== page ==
Updated Dec. 2, 2020 at 1:51 p.m.
Mayor Steinberg called for the opening of warming centers at Tuesday’s City Council meeting, though no definitive plans were made and no exact timetable was outlined.
“We have to do this,” Steinberg said. “We ought to do it and we will do it, I hope, in collaboration with our county partners.”
Sacramento City Manager Howard Chan added that he’s already in contact with the county “about how we can open the warming centers safely, given Covid. So, we’ll continue to have those conversations.”
County Board of Supervisors Chairman Phil Serna said he’s exploring how to provide more help for those on the streets.
“I hear the calls for more warming centers and appreciate the interest in relaxed criteria to open them,” he said in a written statement to CapRadio. “I also appreciate the need for social distancing during this deadly pandemic, and that’s why I’m consulting with our Public Health Department to explore how we might simultaneously provide relief from the elements while avoiding congregate exposure to the COVID-19 virus.”
Updated 4:47 p.m.
Sacramento Mayor Darrell Steinberg said Tuesday he plans to request the city immediately open warming centers for unhoused individuals as overnight temperatures drop to the mid-to-low 30s.
The mayor’s comments come after advocates for homeless residents made numerous calls in recent weeks to open the facilities — and after one homeless man died in the cold two weeks ago.
“Tonight, I’m going to call for the city of Sacramento, I hope in collaboration with the county, but no matter what under any circumstances, that we open warming centers here in our city,” Steinberg told CapRadio. “Because the weather is getting colder and I believe it is the humane thing to do.”
Steinberg said he’s not sure how quickly the centers could open, but that wants to move as fast as possible.
City Manager Howard Chan may have the funding authority to open them right away, according to the mayor, though it’s possible City Council would need to vote on the matter at a future meeting.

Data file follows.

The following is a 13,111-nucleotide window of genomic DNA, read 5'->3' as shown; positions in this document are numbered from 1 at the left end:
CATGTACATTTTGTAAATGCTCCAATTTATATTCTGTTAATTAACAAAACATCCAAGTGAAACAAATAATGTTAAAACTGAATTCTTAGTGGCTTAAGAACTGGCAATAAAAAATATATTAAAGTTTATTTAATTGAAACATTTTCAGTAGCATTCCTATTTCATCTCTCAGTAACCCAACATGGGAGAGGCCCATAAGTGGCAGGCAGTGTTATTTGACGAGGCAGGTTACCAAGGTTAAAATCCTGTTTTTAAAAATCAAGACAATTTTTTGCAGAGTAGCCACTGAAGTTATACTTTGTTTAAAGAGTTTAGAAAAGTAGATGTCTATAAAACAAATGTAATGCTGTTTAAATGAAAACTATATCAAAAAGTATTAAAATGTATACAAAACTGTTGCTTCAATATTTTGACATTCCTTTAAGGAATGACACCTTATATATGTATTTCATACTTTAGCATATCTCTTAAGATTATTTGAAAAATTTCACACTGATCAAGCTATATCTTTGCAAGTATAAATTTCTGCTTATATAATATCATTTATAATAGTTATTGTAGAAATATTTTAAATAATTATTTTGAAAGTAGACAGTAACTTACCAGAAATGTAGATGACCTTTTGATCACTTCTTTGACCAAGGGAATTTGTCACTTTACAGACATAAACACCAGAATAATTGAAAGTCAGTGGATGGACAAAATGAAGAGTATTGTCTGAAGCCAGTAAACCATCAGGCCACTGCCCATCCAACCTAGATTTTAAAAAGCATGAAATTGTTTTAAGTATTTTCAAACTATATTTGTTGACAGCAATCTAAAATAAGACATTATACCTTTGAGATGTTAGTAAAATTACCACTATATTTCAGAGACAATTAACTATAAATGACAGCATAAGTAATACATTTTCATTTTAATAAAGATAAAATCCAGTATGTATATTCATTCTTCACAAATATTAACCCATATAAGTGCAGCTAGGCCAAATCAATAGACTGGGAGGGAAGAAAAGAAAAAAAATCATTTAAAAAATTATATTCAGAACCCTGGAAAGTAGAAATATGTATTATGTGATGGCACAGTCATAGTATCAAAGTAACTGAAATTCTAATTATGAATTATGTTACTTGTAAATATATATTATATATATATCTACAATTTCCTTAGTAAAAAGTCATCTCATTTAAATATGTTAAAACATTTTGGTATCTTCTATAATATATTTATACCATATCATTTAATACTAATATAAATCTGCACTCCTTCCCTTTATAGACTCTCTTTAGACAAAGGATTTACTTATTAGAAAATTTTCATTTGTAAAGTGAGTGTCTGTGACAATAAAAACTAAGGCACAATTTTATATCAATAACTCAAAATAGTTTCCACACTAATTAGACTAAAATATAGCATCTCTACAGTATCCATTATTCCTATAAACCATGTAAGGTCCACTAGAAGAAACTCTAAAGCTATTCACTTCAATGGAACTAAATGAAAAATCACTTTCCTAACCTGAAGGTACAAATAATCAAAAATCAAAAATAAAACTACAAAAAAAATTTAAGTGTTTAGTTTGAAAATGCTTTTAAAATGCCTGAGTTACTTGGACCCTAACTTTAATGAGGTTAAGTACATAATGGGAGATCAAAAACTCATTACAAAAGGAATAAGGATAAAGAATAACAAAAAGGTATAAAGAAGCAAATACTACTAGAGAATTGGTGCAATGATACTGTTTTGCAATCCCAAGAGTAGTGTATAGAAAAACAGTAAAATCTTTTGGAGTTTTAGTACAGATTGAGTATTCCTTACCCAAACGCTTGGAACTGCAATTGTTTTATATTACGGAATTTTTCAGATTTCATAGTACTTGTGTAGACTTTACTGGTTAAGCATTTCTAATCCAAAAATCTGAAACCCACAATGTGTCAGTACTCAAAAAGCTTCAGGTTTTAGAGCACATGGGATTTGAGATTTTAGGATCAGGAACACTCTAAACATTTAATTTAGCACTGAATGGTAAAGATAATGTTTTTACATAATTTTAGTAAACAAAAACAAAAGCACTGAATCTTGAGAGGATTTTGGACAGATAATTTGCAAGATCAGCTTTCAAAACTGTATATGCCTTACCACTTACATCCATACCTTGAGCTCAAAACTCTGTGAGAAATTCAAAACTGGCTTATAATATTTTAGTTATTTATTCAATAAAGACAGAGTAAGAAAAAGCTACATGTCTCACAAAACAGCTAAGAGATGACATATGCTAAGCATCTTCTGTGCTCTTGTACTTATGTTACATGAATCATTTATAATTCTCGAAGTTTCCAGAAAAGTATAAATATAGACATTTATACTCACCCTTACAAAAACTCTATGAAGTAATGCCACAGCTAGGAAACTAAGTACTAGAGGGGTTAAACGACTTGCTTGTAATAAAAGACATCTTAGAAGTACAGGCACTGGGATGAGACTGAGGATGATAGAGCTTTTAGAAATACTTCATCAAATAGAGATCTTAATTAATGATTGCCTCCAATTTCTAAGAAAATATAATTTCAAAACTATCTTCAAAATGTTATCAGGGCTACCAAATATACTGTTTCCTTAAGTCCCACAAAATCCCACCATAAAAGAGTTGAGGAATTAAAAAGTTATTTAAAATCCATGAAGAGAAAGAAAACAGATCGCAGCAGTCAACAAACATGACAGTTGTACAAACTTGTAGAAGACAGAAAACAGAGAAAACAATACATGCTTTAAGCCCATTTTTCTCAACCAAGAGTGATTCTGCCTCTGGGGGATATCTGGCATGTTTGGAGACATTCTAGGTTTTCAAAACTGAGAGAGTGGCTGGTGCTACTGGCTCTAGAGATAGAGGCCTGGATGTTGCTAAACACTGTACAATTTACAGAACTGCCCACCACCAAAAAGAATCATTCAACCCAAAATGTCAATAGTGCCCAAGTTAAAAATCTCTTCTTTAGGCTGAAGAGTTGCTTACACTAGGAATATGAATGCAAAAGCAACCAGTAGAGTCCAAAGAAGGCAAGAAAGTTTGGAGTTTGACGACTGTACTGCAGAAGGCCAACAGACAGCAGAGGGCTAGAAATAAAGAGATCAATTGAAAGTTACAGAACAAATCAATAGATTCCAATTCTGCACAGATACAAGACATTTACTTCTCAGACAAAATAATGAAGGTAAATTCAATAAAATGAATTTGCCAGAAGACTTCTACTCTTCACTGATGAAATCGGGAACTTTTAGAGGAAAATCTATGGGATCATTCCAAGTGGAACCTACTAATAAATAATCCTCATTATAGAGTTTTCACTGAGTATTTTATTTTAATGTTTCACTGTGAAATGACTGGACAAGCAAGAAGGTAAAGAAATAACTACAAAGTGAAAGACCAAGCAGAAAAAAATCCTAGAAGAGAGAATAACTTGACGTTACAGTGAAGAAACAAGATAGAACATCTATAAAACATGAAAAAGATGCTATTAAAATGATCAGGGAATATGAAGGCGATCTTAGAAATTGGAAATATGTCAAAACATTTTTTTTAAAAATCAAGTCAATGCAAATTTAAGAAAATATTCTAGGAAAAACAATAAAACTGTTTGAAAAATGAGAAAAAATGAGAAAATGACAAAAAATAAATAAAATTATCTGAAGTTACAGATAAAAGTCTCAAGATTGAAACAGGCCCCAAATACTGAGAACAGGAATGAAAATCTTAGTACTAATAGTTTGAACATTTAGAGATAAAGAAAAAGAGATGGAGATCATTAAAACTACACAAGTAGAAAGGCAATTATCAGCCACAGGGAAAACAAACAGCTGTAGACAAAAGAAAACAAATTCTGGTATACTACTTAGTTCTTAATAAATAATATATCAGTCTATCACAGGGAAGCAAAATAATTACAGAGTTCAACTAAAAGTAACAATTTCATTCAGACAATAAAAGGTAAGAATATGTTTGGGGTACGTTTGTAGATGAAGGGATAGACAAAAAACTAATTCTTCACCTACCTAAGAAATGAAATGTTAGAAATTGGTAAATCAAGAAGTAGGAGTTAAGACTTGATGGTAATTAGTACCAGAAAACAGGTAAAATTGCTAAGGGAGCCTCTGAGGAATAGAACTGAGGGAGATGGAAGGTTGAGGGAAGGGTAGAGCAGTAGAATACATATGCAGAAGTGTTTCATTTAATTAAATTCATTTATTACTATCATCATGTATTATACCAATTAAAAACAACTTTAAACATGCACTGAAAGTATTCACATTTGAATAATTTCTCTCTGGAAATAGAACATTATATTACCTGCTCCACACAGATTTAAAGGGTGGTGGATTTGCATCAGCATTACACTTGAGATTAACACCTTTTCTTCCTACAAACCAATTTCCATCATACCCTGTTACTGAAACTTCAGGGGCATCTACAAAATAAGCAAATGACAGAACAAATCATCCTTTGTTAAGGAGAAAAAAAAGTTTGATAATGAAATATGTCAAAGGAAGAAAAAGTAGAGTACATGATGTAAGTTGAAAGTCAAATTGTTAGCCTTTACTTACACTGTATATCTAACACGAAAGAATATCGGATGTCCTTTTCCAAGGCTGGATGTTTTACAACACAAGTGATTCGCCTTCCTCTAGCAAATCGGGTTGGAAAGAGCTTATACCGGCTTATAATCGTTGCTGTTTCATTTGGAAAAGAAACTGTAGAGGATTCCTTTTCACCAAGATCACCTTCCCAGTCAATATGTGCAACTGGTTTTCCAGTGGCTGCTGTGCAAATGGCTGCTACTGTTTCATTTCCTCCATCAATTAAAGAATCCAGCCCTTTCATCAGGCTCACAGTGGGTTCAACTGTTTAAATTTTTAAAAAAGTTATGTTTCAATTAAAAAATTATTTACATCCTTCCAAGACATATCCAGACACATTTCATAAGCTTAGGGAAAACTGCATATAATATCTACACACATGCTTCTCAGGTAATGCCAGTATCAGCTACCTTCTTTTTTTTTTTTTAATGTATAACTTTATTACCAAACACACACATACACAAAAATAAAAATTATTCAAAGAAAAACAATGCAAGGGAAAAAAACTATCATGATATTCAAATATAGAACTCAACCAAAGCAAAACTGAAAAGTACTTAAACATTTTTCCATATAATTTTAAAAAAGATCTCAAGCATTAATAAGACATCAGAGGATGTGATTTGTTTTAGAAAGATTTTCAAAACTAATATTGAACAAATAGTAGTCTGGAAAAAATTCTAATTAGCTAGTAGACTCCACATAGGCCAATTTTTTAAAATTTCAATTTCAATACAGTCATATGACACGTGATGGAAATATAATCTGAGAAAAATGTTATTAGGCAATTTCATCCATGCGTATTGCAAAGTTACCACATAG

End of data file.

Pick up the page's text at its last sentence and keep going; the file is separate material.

City spokesperson Tim Swanson said Chan has the spending authority of up to $250,000 on any one transaction without city council approval, but “potential next steps would depend on the discussion at Council.”
It costs $1,900 to operate a warming center for 12 hours, according to the city.
Greg Tarola, a 63-year-old unhoused man, was found dead last month near the homeless service center Loaves & Fishes in the city’s River District. Advocates believe Tarola froze, though his cause of death is undetermined.
Nighttime temperatures have dipped into the 30s in recent weeks. Cities in the region typically open warming centers only when it drops to 32 degrees or below three consecutive nights, in accordance with guidance from the Sacramento County Board of Supervisors.
Advocates say that criteria is too strict and point out that cities can choose to set their own rules for opening the centers.
For now, Bob Erlenbusch, the executive director of the Sacramento Regional Coalition to End Homelessness, considers this a win.
“I am grateful that the Mayor is being responsive to our collective advocacy,” Erlenbusch wrote in an email. “In order to save lives, I hope that the Mayor will open them immediately and discard the current inhumane weather activation guidelines and keep them open through the end of March, 2021.”
A yearly report by the Sacramento Regional Coalition to End Homelessness showed that 138 homeless people died in 2019 in Sacramento County. That was up from 132 the year before.
“Finally, for next year and beyond, I hope that the opening of warming centers is automatic as the right thing to do for our unhoused neighbors,” Erlenbusch added.
Editor’s note: This story was updated to clarify that a city spokesperson responded to CapRadio for City Manager Howard Chan.
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